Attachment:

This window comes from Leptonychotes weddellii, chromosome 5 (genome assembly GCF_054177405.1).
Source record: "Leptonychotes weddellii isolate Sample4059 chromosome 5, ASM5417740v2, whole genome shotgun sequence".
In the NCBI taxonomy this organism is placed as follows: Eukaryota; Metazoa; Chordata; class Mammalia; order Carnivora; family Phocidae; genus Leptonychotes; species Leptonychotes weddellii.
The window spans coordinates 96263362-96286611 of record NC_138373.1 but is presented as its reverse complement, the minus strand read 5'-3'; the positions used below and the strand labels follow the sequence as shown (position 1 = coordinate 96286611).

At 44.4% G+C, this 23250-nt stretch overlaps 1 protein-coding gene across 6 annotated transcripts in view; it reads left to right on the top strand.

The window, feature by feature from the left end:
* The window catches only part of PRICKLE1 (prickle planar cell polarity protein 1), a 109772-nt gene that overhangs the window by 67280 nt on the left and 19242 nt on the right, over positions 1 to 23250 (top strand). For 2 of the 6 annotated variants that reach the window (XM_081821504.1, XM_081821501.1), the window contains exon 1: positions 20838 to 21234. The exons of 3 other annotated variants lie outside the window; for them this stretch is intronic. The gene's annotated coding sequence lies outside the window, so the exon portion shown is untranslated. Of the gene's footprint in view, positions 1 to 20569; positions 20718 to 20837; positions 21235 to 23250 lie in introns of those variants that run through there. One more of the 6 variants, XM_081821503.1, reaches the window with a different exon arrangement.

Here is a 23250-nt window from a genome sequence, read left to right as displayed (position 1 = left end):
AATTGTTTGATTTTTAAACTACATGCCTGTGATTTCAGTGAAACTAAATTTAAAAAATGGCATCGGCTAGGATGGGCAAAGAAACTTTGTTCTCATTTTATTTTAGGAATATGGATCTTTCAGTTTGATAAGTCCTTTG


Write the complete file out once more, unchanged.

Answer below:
This window comes from Leptonychotes weddellii, chromosome 5 (genome assembly GCF_054177405.1).
Source record: "Leptonychotes weddellii isolate Sample4059 chromosome 5, ASM5417740v2, whole genome shotgun sequence".
In the NCBI taxonomy this organism is placed as follows: Eukaryota; Metazoa; Chordata; class Mammalia; order Carnivora; family Phocidae; genus Leptonychotes; species Leptonychotes weddellii.
The window spans coordinates 96263362-96286611 of record NC_138373.1 but is presented as its reverse complement, the minus strand read 5'-3'; the positions used below and the strand labels follow the sequence as shown (position 1 = coordinate 96286611).

At 44.4% G+C, this 23250-nt stretch overlaps 1 protein-coding gene across 6 annotated transcripts in view; it reads left to right on the top strand.

The window, feature by feature from the left end:
* The window catches only part of PRICKLE1 (prickle planar cell polarity protein 1), a 109772-nt gene that overhangs the window by 67280 nt on the left and 19242 nt on the right, over positions 1 to 23250 (top strand). For 2 of the 6 annotated variants that reach the window (XM_081821504.1, XM_081821501.1), the window contains exon 1: positions 20838 to 21234. The exons of 3 other annotated variants lie outside the window; for them this stretch is intronic. The gene's annotated coding sequence lies outside the window, so the exon portion shown is untranslated. Of the gene's footprint in view, positions 1 to 20569; positions 20718 to 20837; positions 21235 to 23250 lie in introns of those variants that run through there. One more of the 6 variants, XM_081821503.1, reaches the window with a different exon arrangement.

Here is a 23250-nt window from a genome sequence, read left to right as displayed (position 1 = left end):
AATTGTTTGATTTTTAAACTACATGCCTGTGATTTCAGTGAAACTAAATTTAAAAAATGGCATCGGCTAGGATGGGCAAAGAAACTTTGTTCTCATTTTATTTTAGGAATATGGATCTTTCAGTTTGATAAGTCCTTTG